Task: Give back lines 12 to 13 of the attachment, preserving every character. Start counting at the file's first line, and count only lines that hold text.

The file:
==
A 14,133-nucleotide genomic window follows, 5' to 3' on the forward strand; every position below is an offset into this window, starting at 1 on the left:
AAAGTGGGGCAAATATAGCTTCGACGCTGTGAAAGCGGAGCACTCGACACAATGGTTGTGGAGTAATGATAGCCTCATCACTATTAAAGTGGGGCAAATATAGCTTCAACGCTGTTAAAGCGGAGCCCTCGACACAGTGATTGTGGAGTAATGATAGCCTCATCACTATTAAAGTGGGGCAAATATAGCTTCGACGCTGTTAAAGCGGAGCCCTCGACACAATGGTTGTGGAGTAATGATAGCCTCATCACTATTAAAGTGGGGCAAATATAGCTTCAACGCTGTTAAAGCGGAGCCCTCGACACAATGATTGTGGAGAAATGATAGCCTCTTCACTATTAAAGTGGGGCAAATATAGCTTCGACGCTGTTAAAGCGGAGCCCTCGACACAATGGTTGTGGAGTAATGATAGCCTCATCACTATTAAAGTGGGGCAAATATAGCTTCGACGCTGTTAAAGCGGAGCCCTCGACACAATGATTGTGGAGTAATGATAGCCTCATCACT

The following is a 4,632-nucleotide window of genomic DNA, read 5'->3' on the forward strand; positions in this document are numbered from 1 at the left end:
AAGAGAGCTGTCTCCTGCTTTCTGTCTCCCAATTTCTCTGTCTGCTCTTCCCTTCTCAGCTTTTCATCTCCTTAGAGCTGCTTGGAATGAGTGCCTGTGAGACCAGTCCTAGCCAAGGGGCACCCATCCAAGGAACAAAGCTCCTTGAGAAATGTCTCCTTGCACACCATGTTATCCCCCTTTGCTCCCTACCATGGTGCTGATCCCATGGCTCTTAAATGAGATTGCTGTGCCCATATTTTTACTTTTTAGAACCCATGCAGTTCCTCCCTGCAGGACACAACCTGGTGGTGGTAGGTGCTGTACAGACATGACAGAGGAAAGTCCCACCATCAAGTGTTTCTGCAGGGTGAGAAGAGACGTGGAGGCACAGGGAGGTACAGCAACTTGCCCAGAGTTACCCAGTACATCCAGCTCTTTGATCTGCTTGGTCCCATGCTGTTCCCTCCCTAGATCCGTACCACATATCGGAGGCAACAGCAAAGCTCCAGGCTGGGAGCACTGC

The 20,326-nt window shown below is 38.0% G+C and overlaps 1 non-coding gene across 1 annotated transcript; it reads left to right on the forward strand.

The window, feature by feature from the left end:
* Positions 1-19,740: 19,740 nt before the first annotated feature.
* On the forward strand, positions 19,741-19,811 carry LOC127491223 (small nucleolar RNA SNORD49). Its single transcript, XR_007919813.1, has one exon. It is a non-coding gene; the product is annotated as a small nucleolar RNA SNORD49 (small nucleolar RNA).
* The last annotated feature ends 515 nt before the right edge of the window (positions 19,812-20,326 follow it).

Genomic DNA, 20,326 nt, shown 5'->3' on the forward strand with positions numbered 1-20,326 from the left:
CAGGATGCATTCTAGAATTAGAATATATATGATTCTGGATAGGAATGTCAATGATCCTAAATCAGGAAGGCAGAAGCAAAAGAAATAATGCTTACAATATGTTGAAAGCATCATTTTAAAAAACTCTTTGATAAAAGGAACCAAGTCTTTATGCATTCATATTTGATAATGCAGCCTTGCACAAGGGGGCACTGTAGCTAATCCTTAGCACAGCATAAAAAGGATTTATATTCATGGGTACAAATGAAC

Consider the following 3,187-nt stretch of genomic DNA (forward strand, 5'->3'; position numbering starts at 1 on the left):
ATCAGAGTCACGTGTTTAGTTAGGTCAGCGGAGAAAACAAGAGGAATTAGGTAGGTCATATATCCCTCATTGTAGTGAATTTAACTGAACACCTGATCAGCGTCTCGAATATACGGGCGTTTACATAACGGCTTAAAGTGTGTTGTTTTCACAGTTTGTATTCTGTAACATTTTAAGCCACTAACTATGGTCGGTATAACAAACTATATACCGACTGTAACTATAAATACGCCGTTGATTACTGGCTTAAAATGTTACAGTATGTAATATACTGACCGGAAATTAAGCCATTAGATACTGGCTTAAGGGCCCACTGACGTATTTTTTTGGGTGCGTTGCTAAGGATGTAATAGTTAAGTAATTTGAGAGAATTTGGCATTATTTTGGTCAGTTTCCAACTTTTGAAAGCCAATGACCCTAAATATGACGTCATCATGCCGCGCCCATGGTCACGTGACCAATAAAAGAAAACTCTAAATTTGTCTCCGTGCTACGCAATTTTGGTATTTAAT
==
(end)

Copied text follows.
Consider the following 3,187-nt stretch of genomic DNA (forward strand, 5'->3'; position numbering starts at 1 on the left):
ATCAGAGTCACGTGTTTAGTTAGGTCAGCGGAGAAAACAAGAGGAATTAGGTAGGTCATATATCCCTCATTGTAGTGAATTTAACTGAACACCTGATCAGCGTCTCGAATATACGGGCGTTTACATAACGGCTTAAAGTGTGTTGTTTTCACAGTTTGTATTCTGTAACATTTTAAGCCACTAACTATGGTCGGTATAACAAACTATATACCGACTGTAACTATAAATACGCCGTTGATTACTGGCTTAAAATGTTACAGTATGTAATATACTGACCGGAAATTAAGCCATTAGATACTGGCTTAAGGGCCCACTGACGTATTTTTTTGGGTGCGTTGCTAAGGATGTAATAGTTAAGTAATTTGAGAGAATTTGGCATTATTTTGGTCAGTTTCCAACTTTTGAAAGCCAATGACCCTAAATATGACGTCATCATGCCGCGCCCATGGTCACGTGACCAATAAAAGAAAACTCTAAATTTGTCTCCGTGCTACGCAATTTTGGTATTTAAT